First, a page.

|SABBATH DAY'S JOURNEY |
Distance a Jew in Jesus' day considered ritually legal to walk on the seventh day. This phrase appears only once in the Bible (Acts 1:12), describing the distance from the Mount of Olives to Jerusalem. Scholars have surmised that the expression came from God's instruction to the children of Israel as they prepared to cross the Jordan into Canaan (Joshua 3:4). As they followed the priests bearing the ark of the covenant, they must maintain a distance of 2,000 cubits from it. Earlier, while in the wilderness, they had been told not to leave home on the Sabbath (Exodus 16:29). Rabbis eventually interpreted these commands as limiting Sabbath travel to 2,000 cubits. That was the farthest that a loyal Jew should be from his center of worship on the Sabbath. The length of the cubit depended on who was counting. Greeks said it was 1 foot, 6 inches; but Romans claimed it was 1 foot, 9 inches. Thus, 2,000 cubits could be from 3,000 to 3,600 feet, somewhat more than a half mile. Anyone who wanted to “bend” the rule could carry a lunch sometime before the Sabbath to a place about half mile from his home. Then, by eating it on the Sabbath, he could claim that place as a “legal” home and go another Sabbath day's journey. See Sabbath.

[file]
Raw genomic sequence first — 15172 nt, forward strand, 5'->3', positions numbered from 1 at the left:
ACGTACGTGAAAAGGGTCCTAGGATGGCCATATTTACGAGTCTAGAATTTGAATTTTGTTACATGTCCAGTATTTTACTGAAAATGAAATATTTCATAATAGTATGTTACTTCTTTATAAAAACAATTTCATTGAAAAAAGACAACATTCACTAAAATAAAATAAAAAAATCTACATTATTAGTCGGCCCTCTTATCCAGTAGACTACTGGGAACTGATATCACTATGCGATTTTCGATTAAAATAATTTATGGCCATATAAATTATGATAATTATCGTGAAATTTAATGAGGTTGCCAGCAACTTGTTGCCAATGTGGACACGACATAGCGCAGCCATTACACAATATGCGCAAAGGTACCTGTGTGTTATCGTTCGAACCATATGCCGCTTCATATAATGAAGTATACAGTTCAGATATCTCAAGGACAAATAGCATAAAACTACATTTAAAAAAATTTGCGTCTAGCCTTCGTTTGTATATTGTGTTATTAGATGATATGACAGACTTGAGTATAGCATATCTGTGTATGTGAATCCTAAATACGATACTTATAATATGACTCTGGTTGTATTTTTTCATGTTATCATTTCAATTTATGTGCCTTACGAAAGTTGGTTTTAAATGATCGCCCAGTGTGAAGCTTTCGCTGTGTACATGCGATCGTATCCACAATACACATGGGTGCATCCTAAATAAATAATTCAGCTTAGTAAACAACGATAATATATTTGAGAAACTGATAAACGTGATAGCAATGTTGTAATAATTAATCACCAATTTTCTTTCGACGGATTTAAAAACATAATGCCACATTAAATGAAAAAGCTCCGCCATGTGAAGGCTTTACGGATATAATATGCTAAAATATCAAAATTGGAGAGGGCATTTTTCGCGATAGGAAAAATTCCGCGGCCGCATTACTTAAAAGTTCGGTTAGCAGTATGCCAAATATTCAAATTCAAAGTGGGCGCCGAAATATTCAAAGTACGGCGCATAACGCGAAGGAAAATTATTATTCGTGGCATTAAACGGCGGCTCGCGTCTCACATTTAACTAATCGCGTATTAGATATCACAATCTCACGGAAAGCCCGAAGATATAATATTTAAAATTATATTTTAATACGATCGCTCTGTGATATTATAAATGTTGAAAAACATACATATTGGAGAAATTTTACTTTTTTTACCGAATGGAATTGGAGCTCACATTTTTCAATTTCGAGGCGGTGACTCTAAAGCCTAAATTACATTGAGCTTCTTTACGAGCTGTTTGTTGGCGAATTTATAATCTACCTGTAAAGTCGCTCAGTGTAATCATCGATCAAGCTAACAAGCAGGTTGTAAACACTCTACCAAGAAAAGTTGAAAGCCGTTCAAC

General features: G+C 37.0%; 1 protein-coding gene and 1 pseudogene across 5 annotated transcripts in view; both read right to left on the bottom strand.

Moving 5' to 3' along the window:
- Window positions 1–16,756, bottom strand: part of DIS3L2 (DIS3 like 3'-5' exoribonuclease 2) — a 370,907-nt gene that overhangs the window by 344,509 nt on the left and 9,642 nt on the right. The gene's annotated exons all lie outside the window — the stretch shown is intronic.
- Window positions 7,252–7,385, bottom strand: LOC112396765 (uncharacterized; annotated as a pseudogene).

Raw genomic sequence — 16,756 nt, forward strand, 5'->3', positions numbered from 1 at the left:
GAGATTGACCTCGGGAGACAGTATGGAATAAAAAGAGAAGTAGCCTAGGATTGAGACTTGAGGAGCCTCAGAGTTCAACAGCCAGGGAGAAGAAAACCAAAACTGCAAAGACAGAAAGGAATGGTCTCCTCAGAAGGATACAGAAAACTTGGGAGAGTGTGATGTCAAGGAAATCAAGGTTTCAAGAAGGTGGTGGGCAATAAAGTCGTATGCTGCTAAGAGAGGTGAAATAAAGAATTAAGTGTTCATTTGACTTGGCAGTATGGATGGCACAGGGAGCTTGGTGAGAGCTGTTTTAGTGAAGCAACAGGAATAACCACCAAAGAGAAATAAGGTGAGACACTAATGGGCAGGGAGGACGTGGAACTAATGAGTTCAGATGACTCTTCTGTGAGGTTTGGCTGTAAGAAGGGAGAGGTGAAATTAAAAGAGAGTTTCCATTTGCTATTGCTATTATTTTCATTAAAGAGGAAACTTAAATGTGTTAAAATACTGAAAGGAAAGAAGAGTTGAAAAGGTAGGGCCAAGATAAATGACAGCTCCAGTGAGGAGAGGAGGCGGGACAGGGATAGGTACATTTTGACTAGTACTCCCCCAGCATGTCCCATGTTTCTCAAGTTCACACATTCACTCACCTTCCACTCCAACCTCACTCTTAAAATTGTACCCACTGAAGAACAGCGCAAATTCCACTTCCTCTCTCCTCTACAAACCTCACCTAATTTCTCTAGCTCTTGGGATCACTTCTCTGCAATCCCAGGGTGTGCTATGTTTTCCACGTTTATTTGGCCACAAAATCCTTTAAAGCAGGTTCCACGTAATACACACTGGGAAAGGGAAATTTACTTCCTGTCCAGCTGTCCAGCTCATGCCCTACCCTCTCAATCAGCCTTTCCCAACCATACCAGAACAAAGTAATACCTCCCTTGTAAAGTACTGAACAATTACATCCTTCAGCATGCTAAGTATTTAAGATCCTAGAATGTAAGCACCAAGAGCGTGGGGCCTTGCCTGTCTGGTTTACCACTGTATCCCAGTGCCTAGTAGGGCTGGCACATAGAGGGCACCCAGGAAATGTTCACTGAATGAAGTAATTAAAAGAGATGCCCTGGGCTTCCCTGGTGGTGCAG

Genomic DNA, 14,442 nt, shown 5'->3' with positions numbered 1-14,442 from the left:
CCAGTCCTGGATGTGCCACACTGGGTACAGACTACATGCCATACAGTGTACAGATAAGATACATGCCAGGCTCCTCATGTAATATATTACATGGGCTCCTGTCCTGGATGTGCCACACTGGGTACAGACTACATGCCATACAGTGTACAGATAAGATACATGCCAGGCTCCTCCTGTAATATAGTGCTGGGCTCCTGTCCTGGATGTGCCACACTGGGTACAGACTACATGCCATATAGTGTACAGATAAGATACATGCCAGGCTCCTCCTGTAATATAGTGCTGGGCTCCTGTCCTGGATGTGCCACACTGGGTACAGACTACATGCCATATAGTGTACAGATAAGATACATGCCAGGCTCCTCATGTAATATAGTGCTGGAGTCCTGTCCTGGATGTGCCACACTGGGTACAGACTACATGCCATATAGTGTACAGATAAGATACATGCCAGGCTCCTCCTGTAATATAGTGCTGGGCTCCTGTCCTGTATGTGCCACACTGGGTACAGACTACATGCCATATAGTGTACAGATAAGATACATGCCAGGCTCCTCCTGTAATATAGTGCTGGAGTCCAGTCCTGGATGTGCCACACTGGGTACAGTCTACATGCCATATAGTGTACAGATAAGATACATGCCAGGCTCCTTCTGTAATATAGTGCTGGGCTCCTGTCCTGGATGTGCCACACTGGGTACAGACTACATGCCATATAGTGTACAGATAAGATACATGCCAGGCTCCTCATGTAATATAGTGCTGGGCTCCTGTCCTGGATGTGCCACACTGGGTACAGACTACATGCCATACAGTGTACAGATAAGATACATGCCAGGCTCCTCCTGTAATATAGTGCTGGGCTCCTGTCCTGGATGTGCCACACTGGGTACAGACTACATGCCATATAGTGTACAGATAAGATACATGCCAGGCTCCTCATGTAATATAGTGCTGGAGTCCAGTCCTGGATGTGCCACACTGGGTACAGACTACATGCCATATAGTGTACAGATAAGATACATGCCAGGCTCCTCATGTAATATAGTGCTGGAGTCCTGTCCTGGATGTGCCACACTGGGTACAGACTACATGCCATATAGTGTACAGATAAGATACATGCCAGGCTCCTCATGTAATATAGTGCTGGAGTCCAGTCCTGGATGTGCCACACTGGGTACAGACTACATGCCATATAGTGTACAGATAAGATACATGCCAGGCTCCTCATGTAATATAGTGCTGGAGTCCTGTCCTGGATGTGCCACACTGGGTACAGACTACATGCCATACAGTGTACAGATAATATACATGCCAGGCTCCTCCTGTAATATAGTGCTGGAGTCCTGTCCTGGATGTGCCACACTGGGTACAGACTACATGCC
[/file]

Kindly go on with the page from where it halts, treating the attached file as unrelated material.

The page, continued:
W. J. Fallis